In an invaluable article at the Barcelona Centre for World Affairs site titled How Long Will ISIS Last Economically?, Eckart Woertz delves into the Islamic State’s finances.
SIS is not a mere terror organization, but an insurgency that follows a classic “Clear, Hold, Build” strategy. The aim is state building as the very name ISIS suggests. However, holding territory implies provision of services to the governed population such as food, energy and water and possibly health and education. The longer it holds territory, ISIS needs to worry about much more than just funding military operations. It now rules over roughly 8 million people. It does not assume a veneer of statehood for nothing; at its home base in Al Raqqa it has interfered in school curriculums, repaired roads and launched a consumer protection authority for food standards.
Woertz estimates that the Islamic State’s revenues “range between $1 million and $5 million per day. Oil is probably the most important one followed by various forms of looting, local taxation, extortion and ransom. Foreign inflows have also played a role, but have not been as dominant as often assumed.”
Regarding the oil:
To assume that ISIS could build a thriving oil business on the remnants of Syria’s ailing oil industry is a stretch of the imagination.
Should ISIS be able to take possession of larger oil fields in Iraq, however, it would open whole new avenues for its economic longevity. This would be a major threat, although even then developing Iraq’s energy sector may well be beyond the capacities of an international pariah like ISIS.
Another source of income, besides theft, extortion, and ransom is, oddly, “angel” investors. Woertz:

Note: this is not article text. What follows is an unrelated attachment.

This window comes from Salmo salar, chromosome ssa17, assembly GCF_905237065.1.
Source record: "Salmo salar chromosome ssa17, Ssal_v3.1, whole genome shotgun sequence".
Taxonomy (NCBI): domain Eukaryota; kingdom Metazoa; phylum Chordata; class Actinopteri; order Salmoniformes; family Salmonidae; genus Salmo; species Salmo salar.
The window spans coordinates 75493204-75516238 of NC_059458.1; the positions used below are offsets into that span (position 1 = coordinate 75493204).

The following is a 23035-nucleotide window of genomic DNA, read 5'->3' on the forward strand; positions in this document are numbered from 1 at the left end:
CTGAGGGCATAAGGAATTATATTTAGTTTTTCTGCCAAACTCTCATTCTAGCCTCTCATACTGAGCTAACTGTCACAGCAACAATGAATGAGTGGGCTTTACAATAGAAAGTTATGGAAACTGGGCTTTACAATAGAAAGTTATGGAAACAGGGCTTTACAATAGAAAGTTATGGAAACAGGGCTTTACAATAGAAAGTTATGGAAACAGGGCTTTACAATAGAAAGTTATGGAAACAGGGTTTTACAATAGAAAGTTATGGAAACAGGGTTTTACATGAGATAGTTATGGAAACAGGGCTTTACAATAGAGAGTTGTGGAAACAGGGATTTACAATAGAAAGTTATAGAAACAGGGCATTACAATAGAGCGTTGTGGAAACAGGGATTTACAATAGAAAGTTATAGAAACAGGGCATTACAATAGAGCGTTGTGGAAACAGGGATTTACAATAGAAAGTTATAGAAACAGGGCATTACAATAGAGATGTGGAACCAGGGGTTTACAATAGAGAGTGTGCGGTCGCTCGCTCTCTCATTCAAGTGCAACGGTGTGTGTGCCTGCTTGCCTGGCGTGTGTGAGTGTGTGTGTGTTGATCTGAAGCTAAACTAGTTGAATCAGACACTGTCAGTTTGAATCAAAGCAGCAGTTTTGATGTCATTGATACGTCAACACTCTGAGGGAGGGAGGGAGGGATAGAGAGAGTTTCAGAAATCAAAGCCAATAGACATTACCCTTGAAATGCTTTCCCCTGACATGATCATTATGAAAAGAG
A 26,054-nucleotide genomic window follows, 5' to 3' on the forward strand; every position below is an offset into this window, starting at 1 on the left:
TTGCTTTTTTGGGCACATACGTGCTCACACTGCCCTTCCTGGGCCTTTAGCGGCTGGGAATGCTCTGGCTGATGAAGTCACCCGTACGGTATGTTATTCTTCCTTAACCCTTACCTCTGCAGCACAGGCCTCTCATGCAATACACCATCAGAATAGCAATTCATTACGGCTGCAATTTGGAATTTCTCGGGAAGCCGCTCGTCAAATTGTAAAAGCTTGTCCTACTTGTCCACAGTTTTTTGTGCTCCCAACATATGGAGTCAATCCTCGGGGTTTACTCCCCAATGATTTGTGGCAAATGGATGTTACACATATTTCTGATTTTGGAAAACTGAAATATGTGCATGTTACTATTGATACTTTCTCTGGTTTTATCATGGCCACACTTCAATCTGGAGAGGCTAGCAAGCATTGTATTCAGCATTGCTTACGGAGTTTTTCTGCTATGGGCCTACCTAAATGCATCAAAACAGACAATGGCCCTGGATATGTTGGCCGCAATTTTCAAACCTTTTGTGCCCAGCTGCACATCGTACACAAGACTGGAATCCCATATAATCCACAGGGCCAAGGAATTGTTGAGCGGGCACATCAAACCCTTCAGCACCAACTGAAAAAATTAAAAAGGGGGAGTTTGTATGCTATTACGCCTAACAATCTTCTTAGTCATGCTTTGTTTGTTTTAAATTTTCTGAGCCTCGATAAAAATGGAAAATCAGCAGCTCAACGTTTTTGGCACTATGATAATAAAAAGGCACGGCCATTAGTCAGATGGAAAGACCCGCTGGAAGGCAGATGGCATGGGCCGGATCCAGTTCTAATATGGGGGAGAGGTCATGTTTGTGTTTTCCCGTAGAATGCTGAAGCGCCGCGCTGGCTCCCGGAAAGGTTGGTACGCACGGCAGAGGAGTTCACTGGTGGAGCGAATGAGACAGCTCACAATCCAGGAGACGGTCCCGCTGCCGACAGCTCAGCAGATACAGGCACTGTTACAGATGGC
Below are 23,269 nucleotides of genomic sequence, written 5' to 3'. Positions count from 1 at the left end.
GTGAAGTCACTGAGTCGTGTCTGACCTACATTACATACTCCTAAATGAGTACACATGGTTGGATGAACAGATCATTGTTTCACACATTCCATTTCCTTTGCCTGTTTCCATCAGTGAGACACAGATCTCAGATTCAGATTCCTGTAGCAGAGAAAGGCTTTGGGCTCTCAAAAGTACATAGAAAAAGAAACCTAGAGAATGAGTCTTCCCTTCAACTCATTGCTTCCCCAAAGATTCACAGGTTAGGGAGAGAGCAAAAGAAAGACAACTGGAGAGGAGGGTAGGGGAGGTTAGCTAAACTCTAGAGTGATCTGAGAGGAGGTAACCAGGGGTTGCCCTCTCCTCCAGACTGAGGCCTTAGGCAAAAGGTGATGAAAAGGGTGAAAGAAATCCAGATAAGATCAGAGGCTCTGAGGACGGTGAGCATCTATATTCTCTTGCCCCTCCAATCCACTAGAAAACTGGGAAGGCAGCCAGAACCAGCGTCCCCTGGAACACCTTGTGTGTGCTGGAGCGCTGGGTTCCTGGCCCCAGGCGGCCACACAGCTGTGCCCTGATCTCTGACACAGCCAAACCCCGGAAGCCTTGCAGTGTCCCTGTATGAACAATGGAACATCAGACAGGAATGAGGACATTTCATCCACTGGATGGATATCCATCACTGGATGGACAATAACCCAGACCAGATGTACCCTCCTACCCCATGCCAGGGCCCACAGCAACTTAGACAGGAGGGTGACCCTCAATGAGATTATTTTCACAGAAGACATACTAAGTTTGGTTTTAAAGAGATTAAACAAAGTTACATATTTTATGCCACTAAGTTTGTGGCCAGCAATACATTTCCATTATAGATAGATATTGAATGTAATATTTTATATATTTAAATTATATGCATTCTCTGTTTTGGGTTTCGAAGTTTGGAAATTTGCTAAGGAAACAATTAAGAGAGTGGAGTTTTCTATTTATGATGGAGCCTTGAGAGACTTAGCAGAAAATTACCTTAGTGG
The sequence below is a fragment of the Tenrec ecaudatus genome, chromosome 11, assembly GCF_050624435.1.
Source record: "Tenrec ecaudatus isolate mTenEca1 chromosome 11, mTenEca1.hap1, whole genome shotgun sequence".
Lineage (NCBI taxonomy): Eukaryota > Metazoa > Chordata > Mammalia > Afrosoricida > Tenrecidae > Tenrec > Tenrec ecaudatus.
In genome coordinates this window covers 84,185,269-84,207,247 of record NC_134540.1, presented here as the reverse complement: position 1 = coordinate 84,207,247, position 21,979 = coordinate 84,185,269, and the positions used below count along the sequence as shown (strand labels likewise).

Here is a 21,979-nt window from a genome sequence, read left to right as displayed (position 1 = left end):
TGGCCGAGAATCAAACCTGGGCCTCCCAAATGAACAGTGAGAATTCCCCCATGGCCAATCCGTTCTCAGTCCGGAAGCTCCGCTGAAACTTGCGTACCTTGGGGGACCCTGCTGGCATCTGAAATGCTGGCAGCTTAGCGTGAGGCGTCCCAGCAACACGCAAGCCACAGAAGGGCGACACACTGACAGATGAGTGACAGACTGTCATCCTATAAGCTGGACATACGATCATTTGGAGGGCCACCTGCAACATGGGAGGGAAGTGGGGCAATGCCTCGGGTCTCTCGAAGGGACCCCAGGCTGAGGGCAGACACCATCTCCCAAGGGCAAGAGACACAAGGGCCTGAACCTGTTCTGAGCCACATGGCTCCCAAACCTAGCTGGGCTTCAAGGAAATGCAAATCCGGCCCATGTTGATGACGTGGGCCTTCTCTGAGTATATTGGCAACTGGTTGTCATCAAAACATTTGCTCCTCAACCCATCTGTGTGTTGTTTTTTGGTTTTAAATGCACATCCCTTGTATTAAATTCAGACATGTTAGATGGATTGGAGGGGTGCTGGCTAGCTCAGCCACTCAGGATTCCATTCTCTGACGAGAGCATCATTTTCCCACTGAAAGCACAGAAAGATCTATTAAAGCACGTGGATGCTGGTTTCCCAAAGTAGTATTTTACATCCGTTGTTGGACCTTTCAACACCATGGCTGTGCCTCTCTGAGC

Gulf donors have been described as “angel investors” for jihadist groups in Syria who provided the seed financing for their domestic operations, very much like a venture fund for tech start-ups. During 2012 and 2013 Gulf countries poured hundreds of millions into the Syrian civil war, often in competition with each other.
In another comparison with the financial world, he writes:
Like an overvalued stock company, ISIS needs to create a constant news flow to draw in funds and attention. … The economic base of ISIS is a Ponzi scheme of looting that is in constant need of expansion.
As for accelerating the decline of the Islamic State:
Drying up ISIS’s revenues offer credible policy approaches to fight it. Financial sanctions would have only limited reach because of ISIS largely functions on a cash basis, but curtailing of oil smuggling by the Turkish and Iraqi governments and the KRG would severely hurt ISIS. Gulf governments would need to crackdown on private donors and the flow of recruits and moral support to ISIS territory. The same is true for western and especially European governments. Any solution of the quagmire in Iraq and Syria would require regional powers like Turkey, Iran and Saudi Arabia to look beyond their narrow interests and step up to the occasion.